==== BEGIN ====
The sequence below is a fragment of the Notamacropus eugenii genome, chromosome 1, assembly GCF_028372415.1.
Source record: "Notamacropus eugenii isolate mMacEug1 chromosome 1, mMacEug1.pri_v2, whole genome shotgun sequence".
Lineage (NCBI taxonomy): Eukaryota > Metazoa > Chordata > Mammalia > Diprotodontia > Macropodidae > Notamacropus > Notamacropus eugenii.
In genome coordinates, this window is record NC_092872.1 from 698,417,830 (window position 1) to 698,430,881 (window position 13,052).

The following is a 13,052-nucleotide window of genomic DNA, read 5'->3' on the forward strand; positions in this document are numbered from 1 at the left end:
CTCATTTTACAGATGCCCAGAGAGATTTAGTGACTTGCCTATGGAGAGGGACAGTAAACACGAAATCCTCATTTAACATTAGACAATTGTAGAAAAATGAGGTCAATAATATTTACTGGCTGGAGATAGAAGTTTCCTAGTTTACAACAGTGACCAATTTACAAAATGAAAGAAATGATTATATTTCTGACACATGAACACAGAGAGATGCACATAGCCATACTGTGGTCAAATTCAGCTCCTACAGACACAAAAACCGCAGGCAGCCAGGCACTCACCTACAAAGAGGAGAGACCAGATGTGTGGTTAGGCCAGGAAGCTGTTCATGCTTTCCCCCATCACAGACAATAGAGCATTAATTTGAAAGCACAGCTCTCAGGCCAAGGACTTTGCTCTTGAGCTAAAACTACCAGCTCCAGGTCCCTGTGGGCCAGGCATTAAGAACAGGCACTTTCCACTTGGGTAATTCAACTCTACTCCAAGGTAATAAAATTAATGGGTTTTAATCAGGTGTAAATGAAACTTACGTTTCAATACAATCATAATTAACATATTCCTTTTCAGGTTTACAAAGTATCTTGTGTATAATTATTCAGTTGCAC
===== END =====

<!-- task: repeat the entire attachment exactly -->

The sequence below is a fragment of the Notamacropus eugenii genome, chromosome 1, assembly GCF_028372415.1.
Source record: "Notamacropus eugenii isolate mMacEug1 chromosome 1, mMacEug1.pri_v2, whole genome shotgun sequence".
Lineage (NCBI taxonomy): Eukaryota > Metazoa > Chordata > Mammalia > Diprotodontia > Macropodidae > Notamacropus > Notamacropus eugenii.
In genome coordinates, this window is record NC_092872.1 from 698,417,830 (window position 1) to 698,430,881 (window position 13,052).

The following is a 13,052-nucleotide window of genomic DNA, read 5'->3' on the forward strand; positions in this document are numbered from 1 at the left end:
CTCATTTTACAGATGCCCAGAGAGATTTAGTGACTTGCCTATGGAGAGGGACAGTAAACACGAAATCCTCATTTAACATTAGACAATTGTAGAAAAATGAGGTCAATAATATTTACTGGCTGGAGATAGAAGTTTCCTAGTTTACAACAGTGACCAATTTACAAAATGAAAGAAATGATTATATTTCTGACACATGAACACAGAGAGATGCACATAGCCATACTGTGGTCAAATTCAGCTCCTACAGACACAAAAACCGCAGGCAGCCAGGCACTCACCTACAAAGAGGAGAGACCAGATGTGTGGTTAGGCCAGGAAGCTGTTCATGCTTTCCCCCATCACAGACAATAGAGCATTAATTTGAAAGCACAGCTCTCAGGCCAAGGACTTTGCTCTTGAGCTAAAACTACCAGCTCCAGGTCCCTGTGGGCCAGGCATTAAGAACAGGCACTTTCCACTTGGGTAATTCAACTCTACTCCAAGGTAATAAAATTAATGGGTTTTAATCAGGTGTAAATGAAACTTACGTTTCAATACAATCATAATTAACATATTCCTTTTCAGGTTTACAAAGTATCTTGTGTATAATTATTCAGTTGCAC